Coffee leaf rust (CLR)
Coffee rust is a disease with the power to hinder, or even wipe out, a country’s national product.
Rust was first reported in 1879 by the English mycologist Michael Joseph Berkeley and his colleague Christopher Edmund Broome. Berkeley and Broome named the fungus Hemileia vastatrix, Hemileia referring to the half smooth characteristic of the spores and vastatrix for the devastating nature of the disease. They received their specimens from Sri Lanka where the disease was already causing enormous damage to productivity.
Many coffee estates in Sri Lanka were forced to collapse or convert their crops to alternatives, such as tea. By 1890 the coffee industry in Sri Lanka was nearly destroyed. Sri Lanka switched to tea production as a consequence of the disease, historians have since suggested this is one of the reason why Britons have come to prefer tea.
As of 1990, coffee rust had become endemic in all major coffee-producing countries, so what is the answer? Well in Timor in 1927 a naturally occurring hybrid of arabica and robusta was found. Its crucial feature: unlike normal robusta, is it can be bred again with arabica varieties, which means that it can transmit its rust resistance to them. To note, coffee rust attacks Arabica coffee, but not the Robusta.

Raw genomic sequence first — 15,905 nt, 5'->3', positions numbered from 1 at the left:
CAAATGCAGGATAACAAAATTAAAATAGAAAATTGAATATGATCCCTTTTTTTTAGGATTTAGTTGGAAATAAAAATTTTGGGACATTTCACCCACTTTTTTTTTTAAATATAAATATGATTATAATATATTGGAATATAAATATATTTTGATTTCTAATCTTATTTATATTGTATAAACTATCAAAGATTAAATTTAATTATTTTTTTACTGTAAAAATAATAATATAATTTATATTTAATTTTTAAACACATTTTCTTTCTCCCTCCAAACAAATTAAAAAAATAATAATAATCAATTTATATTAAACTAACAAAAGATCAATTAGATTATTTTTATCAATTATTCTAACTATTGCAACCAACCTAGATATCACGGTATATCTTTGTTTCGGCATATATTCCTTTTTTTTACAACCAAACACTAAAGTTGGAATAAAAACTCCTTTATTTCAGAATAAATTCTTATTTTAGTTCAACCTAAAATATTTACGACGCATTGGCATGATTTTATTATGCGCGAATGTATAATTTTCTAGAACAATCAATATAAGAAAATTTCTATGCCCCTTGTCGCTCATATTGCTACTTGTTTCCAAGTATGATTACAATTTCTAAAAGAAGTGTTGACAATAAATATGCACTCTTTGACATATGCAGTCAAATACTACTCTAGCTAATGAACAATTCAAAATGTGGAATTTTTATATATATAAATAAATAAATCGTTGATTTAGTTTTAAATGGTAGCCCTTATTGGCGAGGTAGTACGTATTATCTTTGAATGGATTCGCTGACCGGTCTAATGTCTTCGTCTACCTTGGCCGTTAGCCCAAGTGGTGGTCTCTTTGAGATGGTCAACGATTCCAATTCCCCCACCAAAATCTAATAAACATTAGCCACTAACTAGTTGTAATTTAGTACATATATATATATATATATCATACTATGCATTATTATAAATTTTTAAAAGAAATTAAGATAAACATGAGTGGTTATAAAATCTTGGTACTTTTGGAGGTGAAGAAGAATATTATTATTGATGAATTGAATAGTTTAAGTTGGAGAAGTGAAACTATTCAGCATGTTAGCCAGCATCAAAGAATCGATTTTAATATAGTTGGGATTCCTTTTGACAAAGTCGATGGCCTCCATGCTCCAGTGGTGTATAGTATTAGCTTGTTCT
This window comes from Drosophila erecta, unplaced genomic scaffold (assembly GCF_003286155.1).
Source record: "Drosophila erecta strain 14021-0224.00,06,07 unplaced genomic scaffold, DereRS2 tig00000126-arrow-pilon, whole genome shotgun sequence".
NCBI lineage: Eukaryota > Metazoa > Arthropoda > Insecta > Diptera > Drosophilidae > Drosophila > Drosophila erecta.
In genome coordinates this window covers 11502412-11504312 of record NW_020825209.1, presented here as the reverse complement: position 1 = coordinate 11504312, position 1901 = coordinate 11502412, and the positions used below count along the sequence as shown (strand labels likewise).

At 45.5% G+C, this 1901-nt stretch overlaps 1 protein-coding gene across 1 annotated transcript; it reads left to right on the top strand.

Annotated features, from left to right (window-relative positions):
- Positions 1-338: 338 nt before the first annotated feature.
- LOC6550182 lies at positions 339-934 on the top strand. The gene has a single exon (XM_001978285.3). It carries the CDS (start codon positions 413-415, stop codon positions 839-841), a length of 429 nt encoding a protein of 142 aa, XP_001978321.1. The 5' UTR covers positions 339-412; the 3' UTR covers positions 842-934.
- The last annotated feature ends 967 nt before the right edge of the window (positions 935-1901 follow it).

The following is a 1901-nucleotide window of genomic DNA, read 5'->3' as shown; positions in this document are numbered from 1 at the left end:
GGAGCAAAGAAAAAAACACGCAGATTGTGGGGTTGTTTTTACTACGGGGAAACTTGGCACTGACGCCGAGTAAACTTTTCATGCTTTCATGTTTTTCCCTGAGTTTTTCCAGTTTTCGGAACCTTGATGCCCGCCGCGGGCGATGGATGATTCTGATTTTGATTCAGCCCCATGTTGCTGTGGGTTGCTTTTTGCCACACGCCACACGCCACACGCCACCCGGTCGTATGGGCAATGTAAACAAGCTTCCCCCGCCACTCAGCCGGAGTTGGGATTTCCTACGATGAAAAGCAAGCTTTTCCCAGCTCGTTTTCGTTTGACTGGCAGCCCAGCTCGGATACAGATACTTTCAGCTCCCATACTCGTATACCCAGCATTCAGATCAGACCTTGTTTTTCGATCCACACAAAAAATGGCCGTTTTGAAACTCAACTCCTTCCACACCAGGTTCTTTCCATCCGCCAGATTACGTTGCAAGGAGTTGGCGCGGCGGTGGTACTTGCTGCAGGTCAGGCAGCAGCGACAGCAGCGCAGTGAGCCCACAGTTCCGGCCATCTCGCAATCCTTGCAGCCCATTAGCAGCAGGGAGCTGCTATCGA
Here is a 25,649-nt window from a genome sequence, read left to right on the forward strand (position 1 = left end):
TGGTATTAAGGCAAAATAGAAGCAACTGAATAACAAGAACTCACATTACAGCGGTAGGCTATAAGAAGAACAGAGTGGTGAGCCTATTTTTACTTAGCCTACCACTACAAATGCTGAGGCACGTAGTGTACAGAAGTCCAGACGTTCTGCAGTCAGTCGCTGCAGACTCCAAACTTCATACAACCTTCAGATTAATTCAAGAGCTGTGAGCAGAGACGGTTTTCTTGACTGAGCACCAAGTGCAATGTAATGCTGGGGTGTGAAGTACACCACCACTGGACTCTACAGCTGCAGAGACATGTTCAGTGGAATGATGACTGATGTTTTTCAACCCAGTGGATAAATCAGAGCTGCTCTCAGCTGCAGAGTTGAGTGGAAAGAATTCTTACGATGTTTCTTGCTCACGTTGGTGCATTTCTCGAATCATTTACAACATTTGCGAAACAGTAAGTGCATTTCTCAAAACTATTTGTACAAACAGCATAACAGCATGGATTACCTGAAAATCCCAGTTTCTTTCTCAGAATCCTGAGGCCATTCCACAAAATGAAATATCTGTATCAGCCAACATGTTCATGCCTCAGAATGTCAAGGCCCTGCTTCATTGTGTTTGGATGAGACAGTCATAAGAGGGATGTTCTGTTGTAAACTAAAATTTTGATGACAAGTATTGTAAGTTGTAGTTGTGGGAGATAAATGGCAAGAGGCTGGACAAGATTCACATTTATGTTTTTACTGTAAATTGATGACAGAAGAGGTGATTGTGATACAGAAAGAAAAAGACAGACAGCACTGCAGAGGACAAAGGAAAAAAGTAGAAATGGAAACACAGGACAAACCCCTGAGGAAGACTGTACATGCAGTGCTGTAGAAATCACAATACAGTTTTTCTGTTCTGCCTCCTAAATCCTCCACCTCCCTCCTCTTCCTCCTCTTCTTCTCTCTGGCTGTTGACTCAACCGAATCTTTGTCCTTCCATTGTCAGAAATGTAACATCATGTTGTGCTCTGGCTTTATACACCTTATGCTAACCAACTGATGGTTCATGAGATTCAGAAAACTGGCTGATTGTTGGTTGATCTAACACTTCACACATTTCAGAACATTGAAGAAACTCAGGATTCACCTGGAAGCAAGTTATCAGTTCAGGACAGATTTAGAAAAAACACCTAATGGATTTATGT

By 1980, the first hybrid of Caturra – the dominant variety grown in the country was good enough to be accepted by growers and buyers – the Timor hybrid was called Colombia. However some years later the fungus as expected evolved, therefore Caturra maintains only a partial resistance, so the need for continued development.
Cenicafe of Columbia has developed other varieties. In 2005, they released a new seed, called Castillo after Jaime Castillo Zapata, the lead scientist behind the development of Colombia.
By increasing the gene pool, coffee scientists also aim at protecting the crops from other risks. By reducing genetic diversity, you have less resistance to climate, pests and diseases.
In some quarters it is believed Castillo is not a matter of luxury, it is a matter of necessity.